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There is also Elam (the nation) which may have been named after him. It is located towards the west of ancient Persia and today’s Iran. Bordered by the Zagros Mountains which are east and north, and then there is the Persian Gulf in the south and the Tigris River towards the west.
Elam is recorded in history at the time of Sagron of Akkad around 2300 BC where it is listed on the Bible Timeline. Not long after the Elamites pillaged Ur and founded an Elamite kingdom inside Shnunna. The Elamites went on to take Babylon up till Hammurabi around 1700 BC.
Following Hammurabi, the Kassites took over Elam and reigned till around 1200 BC. Then the upcoming era was the greatest peak of Elam’s power. The entirety of western Iran was ruled by them until the Romans stepped in once again. An Assyrian named Ashurbanipal traveled through the area on several missions to take over Susa during 641 BC. Before that, Elam had included Anshan, (which one day became Cyrus the Great’s) as part of the district. Once Assyria became weak, Elam and Anshan were combined with the reign of Medes. As a result, they were with the Babylonians during the loss of the Assyrian Empire.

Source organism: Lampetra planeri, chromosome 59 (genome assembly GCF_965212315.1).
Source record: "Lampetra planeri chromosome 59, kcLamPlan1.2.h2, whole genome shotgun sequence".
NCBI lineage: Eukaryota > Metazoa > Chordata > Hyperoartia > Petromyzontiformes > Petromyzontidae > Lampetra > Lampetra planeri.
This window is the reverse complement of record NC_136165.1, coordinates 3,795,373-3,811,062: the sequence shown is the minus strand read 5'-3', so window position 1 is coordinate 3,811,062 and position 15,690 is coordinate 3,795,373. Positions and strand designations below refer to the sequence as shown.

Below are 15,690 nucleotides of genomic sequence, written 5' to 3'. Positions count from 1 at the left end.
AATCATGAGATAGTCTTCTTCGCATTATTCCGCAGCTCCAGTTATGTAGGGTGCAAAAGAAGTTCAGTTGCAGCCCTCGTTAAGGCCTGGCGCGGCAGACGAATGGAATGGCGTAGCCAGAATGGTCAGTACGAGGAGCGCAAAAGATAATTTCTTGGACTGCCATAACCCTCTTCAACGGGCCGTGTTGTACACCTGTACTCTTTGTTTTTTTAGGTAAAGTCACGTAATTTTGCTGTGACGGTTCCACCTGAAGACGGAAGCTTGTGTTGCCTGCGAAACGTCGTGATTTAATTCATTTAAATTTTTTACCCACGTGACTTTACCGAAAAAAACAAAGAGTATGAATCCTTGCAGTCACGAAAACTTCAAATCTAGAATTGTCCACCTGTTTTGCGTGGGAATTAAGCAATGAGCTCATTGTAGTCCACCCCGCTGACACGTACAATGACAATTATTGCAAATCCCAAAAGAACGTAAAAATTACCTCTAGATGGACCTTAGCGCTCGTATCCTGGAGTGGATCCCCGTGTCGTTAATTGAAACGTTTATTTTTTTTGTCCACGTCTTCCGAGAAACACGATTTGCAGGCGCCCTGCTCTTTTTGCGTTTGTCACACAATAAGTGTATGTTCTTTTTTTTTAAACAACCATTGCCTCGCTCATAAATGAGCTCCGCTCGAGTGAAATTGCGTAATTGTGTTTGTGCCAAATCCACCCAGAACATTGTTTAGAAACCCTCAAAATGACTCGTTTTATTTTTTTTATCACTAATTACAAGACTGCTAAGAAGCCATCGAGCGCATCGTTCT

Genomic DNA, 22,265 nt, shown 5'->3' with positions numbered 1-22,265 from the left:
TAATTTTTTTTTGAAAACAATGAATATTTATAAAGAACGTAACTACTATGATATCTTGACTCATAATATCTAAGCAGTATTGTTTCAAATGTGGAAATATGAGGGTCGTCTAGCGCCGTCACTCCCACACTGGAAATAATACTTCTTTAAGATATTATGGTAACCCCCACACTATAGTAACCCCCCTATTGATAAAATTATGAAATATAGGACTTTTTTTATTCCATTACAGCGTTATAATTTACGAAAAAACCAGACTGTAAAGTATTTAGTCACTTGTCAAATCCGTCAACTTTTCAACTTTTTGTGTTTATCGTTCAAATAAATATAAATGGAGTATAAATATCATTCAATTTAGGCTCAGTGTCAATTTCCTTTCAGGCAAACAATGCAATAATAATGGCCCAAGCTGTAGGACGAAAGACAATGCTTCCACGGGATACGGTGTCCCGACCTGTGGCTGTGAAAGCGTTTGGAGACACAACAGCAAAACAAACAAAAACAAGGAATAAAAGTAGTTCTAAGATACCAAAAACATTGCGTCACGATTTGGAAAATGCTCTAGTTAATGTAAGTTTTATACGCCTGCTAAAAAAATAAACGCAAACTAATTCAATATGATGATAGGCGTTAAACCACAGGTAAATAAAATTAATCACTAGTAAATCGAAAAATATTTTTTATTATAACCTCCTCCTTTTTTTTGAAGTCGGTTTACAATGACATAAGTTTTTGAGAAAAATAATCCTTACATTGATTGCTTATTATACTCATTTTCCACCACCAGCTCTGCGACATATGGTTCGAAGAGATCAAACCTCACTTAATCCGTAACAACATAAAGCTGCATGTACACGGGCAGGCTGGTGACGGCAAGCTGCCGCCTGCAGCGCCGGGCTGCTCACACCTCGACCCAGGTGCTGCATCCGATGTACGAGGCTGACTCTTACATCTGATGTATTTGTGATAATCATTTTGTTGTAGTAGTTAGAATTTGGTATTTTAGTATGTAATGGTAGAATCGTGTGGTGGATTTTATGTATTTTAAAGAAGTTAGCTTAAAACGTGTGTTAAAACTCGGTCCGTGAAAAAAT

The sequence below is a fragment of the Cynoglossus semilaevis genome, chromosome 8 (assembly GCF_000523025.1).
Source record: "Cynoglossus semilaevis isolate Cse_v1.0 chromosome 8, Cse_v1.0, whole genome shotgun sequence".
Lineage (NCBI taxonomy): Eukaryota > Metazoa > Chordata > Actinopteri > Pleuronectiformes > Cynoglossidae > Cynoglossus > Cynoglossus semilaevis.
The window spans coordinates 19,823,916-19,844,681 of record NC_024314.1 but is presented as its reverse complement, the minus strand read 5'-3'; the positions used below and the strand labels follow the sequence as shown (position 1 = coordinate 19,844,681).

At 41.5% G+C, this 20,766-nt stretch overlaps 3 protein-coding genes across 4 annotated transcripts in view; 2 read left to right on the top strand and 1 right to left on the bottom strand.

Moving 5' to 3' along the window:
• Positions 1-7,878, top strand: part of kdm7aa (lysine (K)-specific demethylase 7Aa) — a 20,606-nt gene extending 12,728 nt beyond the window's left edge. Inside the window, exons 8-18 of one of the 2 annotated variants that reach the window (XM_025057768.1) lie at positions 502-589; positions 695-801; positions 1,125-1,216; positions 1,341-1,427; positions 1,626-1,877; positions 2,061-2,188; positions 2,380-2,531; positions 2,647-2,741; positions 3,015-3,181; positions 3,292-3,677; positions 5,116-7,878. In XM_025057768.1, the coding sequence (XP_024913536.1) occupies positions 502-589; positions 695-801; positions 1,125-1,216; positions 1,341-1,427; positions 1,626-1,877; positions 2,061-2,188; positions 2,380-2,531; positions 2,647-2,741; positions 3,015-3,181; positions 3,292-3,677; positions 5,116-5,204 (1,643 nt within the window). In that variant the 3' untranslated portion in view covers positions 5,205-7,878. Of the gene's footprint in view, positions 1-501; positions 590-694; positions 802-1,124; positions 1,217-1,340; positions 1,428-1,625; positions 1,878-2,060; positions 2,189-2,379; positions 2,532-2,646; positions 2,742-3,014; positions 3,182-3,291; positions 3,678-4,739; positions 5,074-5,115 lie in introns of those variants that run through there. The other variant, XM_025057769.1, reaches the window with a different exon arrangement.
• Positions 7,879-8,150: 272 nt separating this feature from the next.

Afterward, Elam had hardly any independence as part of their history and stayed as a piece of the Medes and Persian kingdoms. Biblically Elam’s role could have been as an agent for the larger kingdoms in its donations of armies.
Elam is found in the Bible as stories and prophecies. Abraham battled against Chedorlaomer, king of Elam to ensure Lot’s departure. (Gen 14:1). Isaiah’s message of hope incorporated the assurance that God would confiscate His people out of Elam (Isaiah 11:11). Through Isaiah 21:2 and 22:6 Elam’s strength in battle is mentioned. Elam was asked to go to Babylon (Isaiah 21:1). Another point in the Bible concerning Elam is the reference to contributing in God’s judgment towards Judah. Jeremiah 25:25 incorporates Elam as a nation ‘which must drink the cup of God’s wrath’. Afterwards, Jeremiah during the time of Zedekiah announced judgment towards Elam. There was no reasoning given for it; however Elam, working under Babylon might have been involved in the invasion of Jerusalem. Ezekiel portrayed Elam inside the ‘pit’ (Sheol) where it was shamed and disciplined for destroying so much (Ezekiel 32:24).
There is more reference to Elam as a person’s name or ‘homeland’. An intriguing indication was the men that come from Elam, who were there on the day of the Pentecost. They might have been Jews originating from Elam or brought over to Judaism (Acts 2:9).
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